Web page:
For cybercriminals, your personal information is a gold mine.
You may not believe you have any very valuable information. So, what makes cybercriminals want to know about you? Actually, fraudsters seek identities similar to yours in order to avoid raising suspicions about their activities.
A fraudster could use details about your identity (last name, first name, address, social insurance number, bank information) to apply for mortgage loans or credit cards in your name. Your identity might potentially be utilized to make a forgery of a passport or driver’s license.
How to Keep Your Personal Information Safe
Limit the amount of information you share to keep it safe. Only use it when absolutely required. It may seem natural to submit your first and last name, as well as your address when opening an account someplace, but if the website suffers a security breach, the information could come into the hands of scammers.
Be cautious with what you post on social media. A scammer may attempt to gain your personal information by sending false messages that look to come from reliable sources. This is known as phishing, and it is one of the most common types of Internet fraud. It is typically carried out via email, text message, or phone call. Cybercriminals also use social media for targeted attacks. The personal information on your account (your identity, but also your workplace, birthdate, and interests) may assist a phishing assault on you to appear more credible. This is known as social engineering. Check the privacy settings (by default, your profile may be public) to avoid this type of intrusion, and be wary of phony or unfamiliar profiles.
How to Keep Your Login Information Safe
A cybercriminal can access your accounts and commit Internet fraud using your usernames and passwords. Your login information can also be sold to cybercriminals on the dark web, an uncontrolled section of the Internet frequently connected with illegal activities. To keep your login information safe, choose a strong password that is unique to each account and enable two-factor authentication whenever it is available. Keep your software and antivirus updated to protect your home computer.
Bank fraud examples
1. Don’t believe everything you read in an email or text message.
Last November, Zoe, a publicist, fell victim to a phishing scam. “A scammer pretended to be my Internet service provider and informed me that they needed to reimburse an overpayment I’d made to my account.” To get my money, I was instructed to SMS a link to myself. The next day, I discovered that hundreds of dollars had vanished from my account. That’s when I realized they had stolen my banking information.” In this circumstance, avoid responding to such communications or clicking on linked links, and never give out your personal or banking information by email or text message. When in doubt, contact the company requesting the information.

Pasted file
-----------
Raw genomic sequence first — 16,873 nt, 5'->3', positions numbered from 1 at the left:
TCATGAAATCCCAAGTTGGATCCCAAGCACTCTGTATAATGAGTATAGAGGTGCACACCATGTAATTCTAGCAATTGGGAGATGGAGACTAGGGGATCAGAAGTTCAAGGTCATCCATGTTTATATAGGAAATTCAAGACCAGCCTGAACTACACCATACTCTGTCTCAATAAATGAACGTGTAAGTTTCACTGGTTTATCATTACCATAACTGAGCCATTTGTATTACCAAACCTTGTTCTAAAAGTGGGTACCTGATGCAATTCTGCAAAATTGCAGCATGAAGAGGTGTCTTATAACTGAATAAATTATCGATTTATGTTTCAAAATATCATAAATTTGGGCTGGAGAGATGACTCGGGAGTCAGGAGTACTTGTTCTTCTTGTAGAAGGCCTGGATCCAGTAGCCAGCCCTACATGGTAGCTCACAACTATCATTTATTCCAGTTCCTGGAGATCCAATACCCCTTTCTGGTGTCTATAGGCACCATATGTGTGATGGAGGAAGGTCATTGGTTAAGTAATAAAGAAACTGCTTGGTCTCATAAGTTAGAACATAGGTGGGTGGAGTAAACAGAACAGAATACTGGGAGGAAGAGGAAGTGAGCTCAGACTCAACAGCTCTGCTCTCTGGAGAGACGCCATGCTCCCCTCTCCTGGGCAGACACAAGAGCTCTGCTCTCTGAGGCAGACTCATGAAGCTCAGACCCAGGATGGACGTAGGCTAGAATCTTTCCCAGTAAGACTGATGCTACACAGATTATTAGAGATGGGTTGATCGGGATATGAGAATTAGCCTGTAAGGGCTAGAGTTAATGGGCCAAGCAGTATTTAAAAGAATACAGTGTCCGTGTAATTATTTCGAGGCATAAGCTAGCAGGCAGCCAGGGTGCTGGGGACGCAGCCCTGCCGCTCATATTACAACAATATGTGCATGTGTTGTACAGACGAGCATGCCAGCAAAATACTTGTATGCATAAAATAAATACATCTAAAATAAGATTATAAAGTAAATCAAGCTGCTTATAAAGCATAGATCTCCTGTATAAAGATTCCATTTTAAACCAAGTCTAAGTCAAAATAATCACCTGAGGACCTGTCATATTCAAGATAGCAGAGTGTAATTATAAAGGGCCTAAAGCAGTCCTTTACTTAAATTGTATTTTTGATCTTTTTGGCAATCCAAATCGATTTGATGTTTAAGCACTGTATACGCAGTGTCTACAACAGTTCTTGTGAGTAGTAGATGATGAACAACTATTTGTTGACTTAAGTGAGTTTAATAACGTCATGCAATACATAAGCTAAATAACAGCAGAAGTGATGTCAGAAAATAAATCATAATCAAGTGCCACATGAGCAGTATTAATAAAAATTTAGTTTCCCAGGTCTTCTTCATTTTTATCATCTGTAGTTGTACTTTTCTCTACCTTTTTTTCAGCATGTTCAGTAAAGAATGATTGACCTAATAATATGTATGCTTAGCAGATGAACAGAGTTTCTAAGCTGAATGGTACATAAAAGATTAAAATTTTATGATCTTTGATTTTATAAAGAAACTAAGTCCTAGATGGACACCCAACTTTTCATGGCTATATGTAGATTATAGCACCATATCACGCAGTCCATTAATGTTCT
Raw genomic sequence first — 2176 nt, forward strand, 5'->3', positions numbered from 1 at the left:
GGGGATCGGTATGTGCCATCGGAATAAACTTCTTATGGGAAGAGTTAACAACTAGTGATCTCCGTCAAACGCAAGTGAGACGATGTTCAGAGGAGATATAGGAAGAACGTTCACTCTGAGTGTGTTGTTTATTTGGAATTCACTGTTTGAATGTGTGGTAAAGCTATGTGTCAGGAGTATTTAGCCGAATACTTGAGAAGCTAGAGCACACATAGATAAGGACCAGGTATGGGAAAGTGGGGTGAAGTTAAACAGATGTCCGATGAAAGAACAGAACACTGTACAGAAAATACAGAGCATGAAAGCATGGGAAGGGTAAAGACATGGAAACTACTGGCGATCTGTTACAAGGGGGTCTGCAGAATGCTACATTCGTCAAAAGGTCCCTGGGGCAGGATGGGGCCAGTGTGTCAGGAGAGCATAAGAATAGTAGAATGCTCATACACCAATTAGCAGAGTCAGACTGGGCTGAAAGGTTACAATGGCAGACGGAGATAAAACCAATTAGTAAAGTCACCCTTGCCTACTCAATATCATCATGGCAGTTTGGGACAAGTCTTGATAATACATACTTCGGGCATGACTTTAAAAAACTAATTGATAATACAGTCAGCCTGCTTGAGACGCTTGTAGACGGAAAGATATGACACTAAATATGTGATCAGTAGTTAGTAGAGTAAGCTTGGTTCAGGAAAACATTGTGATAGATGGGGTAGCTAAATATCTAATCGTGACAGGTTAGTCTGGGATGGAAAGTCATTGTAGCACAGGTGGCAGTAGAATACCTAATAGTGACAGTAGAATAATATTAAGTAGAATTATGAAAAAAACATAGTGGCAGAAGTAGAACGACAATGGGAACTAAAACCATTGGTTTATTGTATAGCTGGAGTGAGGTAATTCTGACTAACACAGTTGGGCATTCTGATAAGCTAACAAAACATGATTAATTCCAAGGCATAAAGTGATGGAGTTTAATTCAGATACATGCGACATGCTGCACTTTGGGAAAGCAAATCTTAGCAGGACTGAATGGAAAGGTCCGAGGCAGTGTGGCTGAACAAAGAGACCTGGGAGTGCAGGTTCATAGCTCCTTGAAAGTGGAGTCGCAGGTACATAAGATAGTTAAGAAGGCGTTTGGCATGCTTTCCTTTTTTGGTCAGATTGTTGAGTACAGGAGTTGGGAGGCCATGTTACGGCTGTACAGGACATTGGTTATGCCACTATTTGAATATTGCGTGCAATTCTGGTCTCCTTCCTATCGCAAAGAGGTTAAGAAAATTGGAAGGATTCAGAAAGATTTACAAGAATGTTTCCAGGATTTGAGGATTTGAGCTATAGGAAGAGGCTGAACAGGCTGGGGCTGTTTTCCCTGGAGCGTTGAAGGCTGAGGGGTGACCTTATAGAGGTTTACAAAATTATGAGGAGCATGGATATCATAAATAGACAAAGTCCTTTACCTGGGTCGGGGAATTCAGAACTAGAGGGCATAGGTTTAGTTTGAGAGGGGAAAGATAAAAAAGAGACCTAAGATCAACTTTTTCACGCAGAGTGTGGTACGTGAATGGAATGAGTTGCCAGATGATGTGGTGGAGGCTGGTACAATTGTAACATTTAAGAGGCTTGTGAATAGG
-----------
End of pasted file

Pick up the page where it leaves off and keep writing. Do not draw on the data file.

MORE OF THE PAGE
2. Don’t let your guard down when confronted with unexpected situations.
The COVID-19 pandemic has provided scammers with an excellent chance. Jonathan, a 25-year-old entrepreneur, found out the hard way. “Given the crisis, I was concerned about the survival of my company.” I was keeping a tight eye on the situation. I discovered an app that allows me to track the pandemic’s progress around the world using a map and statistics. My bank notified me of a login from a new device one day. As I investigated how this could have occurred, I discovered that this program contained secret spyware that took my information.”
Fraudsters might take advantage of the current state of panic to further their criminal activities.
3. Do not post your banking information on social media.
Stephanie, a political science student, wanted to assist a friend who had allegedly misplaced her wallet while on vacation in Australia. Unfortunately, the call was a scammer who had stolen her friend’s account on a famous social media network. “The scammer perfectly imitated my friend’s writing style. The next thing I know, nearly $3,000 has been charged to my credit card. It’ll be the last time I give my bank information in a social media conversation. If it’s truly an emergency, I’ll call that person and handle the situation directly.” It’s important to refrain from giving your banking information.
What should you do if you’ve been duped?
You can contact companies such as The Global Payback, a fund recovery service that allows customers to file a complaint against their scammer and receive their money back. They have professionals who can help you recover your funds after a forex scam, an investment scam, an online scam, or cryptocurrency fraud. When you say it, a The Global Payback team of professional agents will be assigned to investigate the problem, gather evidence and data, track your scammer’s digital trail, and build a strong case against them – all with one goal in mind, to regain all of your misplaced important possessions or money.